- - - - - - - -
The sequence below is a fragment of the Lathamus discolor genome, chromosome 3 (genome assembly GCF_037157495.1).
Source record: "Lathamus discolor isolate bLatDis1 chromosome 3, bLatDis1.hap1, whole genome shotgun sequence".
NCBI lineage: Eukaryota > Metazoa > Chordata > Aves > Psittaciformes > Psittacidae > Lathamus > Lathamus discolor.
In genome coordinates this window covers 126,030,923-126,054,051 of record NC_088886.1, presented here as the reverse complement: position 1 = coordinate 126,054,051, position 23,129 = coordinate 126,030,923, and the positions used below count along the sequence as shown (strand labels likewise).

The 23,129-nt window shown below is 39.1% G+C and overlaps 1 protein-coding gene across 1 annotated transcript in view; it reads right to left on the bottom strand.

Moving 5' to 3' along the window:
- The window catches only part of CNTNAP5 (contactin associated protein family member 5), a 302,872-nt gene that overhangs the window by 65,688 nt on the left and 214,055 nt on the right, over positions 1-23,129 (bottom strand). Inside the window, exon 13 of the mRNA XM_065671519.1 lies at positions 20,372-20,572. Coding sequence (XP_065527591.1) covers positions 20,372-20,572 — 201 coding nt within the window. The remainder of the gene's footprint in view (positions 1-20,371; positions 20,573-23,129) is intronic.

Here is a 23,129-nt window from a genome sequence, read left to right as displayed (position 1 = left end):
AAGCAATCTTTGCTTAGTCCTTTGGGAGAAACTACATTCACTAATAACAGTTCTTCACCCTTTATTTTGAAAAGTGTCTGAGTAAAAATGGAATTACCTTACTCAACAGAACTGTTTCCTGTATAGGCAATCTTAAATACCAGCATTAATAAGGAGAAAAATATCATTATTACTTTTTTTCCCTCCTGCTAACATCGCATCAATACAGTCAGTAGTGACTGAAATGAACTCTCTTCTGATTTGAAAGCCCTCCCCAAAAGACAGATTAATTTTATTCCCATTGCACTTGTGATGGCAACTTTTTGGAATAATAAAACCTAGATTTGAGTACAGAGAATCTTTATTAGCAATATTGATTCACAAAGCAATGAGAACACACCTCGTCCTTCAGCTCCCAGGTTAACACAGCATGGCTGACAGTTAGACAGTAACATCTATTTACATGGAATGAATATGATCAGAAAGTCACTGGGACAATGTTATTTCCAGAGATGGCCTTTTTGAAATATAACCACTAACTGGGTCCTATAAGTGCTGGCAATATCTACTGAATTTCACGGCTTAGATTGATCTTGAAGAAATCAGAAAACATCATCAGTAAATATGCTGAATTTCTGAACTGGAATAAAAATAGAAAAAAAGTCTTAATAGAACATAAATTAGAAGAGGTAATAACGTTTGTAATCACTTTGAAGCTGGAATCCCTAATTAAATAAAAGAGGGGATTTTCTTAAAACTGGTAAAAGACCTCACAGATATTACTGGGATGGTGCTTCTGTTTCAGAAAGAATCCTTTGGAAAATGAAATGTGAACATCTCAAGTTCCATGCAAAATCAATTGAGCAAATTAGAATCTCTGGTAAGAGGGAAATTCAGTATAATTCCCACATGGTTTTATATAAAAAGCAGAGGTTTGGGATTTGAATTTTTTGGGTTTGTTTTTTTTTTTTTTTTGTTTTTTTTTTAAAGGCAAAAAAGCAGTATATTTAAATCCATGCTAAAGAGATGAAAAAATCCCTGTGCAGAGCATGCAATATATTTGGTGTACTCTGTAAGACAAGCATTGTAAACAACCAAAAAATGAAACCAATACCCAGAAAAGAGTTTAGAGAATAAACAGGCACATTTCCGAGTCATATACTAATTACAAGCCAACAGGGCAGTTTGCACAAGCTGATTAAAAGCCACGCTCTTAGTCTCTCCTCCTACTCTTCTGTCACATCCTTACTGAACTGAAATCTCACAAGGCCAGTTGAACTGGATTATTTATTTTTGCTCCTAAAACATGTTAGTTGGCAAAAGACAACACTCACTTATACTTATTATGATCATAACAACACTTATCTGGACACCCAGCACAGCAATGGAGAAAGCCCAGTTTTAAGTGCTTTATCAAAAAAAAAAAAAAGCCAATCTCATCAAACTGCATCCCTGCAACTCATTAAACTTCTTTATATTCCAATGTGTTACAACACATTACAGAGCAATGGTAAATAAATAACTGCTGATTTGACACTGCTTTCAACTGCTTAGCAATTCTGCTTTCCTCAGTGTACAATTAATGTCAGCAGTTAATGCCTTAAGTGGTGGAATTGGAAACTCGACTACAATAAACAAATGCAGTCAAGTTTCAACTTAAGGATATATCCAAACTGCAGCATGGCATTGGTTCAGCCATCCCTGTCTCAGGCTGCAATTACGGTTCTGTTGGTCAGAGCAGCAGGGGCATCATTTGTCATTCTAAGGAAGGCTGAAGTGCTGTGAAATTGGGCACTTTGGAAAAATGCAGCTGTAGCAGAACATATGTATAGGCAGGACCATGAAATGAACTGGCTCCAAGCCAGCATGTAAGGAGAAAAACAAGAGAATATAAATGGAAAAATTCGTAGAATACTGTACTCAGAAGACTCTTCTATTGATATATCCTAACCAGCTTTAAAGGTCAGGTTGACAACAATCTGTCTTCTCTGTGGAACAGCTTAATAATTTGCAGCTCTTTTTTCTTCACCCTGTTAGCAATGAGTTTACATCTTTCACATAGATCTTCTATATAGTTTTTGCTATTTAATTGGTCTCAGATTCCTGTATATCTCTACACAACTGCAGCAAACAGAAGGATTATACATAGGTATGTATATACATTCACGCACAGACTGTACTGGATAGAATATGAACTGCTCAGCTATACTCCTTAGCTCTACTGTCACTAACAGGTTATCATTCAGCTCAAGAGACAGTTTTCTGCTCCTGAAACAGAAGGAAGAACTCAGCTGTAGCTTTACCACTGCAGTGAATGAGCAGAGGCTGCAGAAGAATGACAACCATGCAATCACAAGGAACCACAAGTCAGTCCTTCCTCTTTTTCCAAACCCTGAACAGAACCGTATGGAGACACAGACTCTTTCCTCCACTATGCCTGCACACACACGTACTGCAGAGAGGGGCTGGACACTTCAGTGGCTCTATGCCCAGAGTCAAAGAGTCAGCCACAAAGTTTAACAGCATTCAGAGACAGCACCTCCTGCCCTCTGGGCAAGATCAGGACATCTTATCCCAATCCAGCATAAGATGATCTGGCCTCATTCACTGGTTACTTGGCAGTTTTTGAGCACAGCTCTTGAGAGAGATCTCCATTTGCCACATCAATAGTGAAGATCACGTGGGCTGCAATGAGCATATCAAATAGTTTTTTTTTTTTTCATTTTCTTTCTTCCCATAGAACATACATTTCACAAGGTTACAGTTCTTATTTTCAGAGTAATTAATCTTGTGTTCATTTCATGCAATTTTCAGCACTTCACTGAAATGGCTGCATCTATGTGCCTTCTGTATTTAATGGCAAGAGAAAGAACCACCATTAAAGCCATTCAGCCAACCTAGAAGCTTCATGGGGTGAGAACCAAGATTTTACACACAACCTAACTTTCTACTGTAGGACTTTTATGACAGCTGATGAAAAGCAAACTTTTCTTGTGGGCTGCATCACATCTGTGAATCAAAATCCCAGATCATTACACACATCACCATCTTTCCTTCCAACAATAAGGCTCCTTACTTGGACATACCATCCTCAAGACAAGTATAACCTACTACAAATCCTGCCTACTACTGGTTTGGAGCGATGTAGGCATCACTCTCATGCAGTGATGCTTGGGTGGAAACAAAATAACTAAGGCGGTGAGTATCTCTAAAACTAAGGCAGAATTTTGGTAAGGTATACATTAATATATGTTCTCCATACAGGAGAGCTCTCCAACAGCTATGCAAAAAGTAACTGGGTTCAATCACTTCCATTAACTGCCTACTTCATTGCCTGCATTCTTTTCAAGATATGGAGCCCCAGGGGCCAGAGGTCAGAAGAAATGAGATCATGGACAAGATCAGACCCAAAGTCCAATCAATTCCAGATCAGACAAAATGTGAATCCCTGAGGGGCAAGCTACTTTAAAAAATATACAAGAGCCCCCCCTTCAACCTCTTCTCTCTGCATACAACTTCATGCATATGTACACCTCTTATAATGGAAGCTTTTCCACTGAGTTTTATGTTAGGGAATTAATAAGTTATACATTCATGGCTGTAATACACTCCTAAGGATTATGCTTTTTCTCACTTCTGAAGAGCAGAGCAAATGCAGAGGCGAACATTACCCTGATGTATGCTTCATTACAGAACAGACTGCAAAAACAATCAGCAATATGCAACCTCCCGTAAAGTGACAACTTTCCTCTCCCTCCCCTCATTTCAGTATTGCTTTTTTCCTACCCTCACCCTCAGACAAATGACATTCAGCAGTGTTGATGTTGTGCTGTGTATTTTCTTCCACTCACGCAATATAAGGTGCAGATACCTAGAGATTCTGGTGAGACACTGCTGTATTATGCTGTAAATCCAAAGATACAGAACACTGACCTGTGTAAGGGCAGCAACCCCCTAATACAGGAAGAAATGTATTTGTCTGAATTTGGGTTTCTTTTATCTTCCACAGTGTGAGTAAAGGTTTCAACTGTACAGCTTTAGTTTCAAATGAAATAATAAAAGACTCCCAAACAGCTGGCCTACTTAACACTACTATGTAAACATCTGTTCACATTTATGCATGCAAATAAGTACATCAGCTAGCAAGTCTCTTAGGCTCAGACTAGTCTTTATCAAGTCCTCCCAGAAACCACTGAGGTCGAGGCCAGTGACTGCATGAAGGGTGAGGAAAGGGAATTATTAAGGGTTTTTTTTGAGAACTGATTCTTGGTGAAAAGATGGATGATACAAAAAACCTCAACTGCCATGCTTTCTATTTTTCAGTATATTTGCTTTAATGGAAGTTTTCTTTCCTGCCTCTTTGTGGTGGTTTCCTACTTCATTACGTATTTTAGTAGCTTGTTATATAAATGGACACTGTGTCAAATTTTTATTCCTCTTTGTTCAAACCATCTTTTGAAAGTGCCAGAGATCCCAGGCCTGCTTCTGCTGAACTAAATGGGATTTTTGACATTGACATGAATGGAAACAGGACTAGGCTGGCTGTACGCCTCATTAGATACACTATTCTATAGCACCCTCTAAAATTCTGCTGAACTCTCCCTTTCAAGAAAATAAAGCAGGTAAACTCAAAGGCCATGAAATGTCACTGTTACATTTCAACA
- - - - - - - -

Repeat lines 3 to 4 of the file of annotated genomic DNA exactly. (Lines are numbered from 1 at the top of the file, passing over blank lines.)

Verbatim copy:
NCBI lineage: Eukaryota > Metazoa > Chordata > Aves > Psittaciformes > Psittacidae > Lathamus > Lathamus discolor.
In genome coordinates this window covers 126,030,923-126,054,051 of record NC_088886.1, presented here as the reverse complement: position 1 = coordinate 126,054,051, position 23,129 = coordinate 126,030,923, and the positions used below count along the sequence as shown (strand labels likewise).